UNION GROVE — Walking toward Room No. 23 at the Oak Ridge Care Center last Wednesday, I braced myself for what I might see.
Bob Mallwitz, the longtime Racine Lutheran-Prairie baseball coach who had been a walking one-liner for all the years I knew him, was behind that door. Once so full of life, Mallwitz suffered a stroke at his home last Aug. 11 and was not found until two days later.
In the spirit of the late great Ernie Banks, he was a gregarious man who longed to play two for all the years he coached. It was something to take a call from Bob when he was reporting a game because his one-liners flowed and his sentiments gushed.
“I’m going to be bawling the day these kids graduate,” is something he said frequently during those calls when talking about the players who were more like his extended family.
And, suddenly last August, a rain delay with no end in sight settled over Mallwitz.
I visited Bob at Ascension All Saints Hospital a week after his stroke and he didn’t look good. That once assured, playful voice had been weakened. His left side was paralyzed. Having struggled to eat his lunch that day, there were food stains spattered on his hospital gown.
Searching for words, I tried to comfort Bob by assuring him that everything was going to be OK while hoping he didn’t detect my forced conviction.
And then I left, wondering if I was ever going to see this man again.
Nine months passed and I knocked on the door of Room 23. Hearing a faint voice inside, I took a breath and then turned the door knob.
“I just had therapy,” Mallwitz said. “But they said there was nothing they could do about my looks.”
Now, that was the Bob Mallwitz I knew for more than 20 years and darned if he didn’t look so much better than that ugly August day.
His left side is still paralyzed and he has resigned himself to that perhaps never changing.
But he dropped from 306 pounds last August to 230 pounds, “all without Jenny Craig,” he said. “I’m down to what I weighed in the second grade.”
He shaved off the mustache in January that he had worn for more than 40 years. “I shaved it because of how bad 2018 was,” he said, turning serious for a moment.
When I asked if I could take a photo of him for this column, he grabbed one of the baseball hats he had nearby and pulled it on.
Bob Mallwitz in a baseball hat once again. Now that was something to see.
There is a window facing north in Mallwitz’s room and I was thinking about how sad it must be for the 67-year-old Mallwitz to be relegated to watching the seasons — and the years — pass by outside.
But the more I sat with Mallwitz, the more I came to believe that there was no reason to be melancholic. Mallwitz sure isn’t.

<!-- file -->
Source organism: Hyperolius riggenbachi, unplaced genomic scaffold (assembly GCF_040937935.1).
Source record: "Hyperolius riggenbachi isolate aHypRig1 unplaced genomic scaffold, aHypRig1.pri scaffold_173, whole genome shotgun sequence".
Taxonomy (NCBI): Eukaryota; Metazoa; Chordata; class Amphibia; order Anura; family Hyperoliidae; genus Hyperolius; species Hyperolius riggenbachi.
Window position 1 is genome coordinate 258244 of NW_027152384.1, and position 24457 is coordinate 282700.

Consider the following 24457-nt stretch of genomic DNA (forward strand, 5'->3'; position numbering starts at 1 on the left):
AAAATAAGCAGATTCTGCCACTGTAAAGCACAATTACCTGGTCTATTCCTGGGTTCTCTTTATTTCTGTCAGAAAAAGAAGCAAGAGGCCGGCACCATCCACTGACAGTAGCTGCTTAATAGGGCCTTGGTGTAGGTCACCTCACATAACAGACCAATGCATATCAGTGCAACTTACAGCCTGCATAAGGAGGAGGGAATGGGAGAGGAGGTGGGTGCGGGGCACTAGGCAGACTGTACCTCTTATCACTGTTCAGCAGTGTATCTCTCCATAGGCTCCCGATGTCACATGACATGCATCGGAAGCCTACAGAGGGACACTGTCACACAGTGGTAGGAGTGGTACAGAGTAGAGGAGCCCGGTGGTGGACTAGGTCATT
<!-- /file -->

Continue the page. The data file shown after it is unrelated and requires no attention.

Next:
Visitors frequently sit with him, including the coaches and retired police officers he used to work with during his career. And, of course, there’s daughter, Billie, son, Rob, and other family members. He and his wife, Connie, divorced in 1996, but she’s been a visitor, too.
Everyone seems to love Bob.
“Maybe on a Sunday, it’s a little quiet, but the week is always full of visitors,” Mallwitz said. “According to a nurse, I get the most visitors.”
Speaking of those nurses, Mallwitz put one over on them a few weeks ago. Longing for the fresh air he almost never gets to take in anymore, Mallwitz got into his motorized wheelchair and snuck out of the building.
“That was the AWOL day,” he said. “For about an hour, I drove down Eighth Street a couple Thursdays ago, but I got busted.”
It was one of only three times he has left Oak Ridge since being admitted there last August. The other two occasions were when he was inducted into the Racine Lutheran Hall of Fame last January and when friends took him to a Milwaukee Wave game during the winter.
“This is Cell No. 23,” Mallwitz said. “That’s what I call it.”
Actually, that’s just another one of Bob’s one-liners. This has become a home to him.
There are photos of him family on the wall. There is a plaque from his Hall of Fame induction. There is a television to watch the Brewers and his beloved cop shows. There are his baseball caps nearby his bed.
There are plenty of friends. And there are far more memories.
No, Bob’s glass isn’t half empty. Like always, it’s half full.
“The plusses far outweigh the negatives,” he said. “I’ve had a good life. I still have a good life. I just can’t do things I used to be able to do, that’s all.”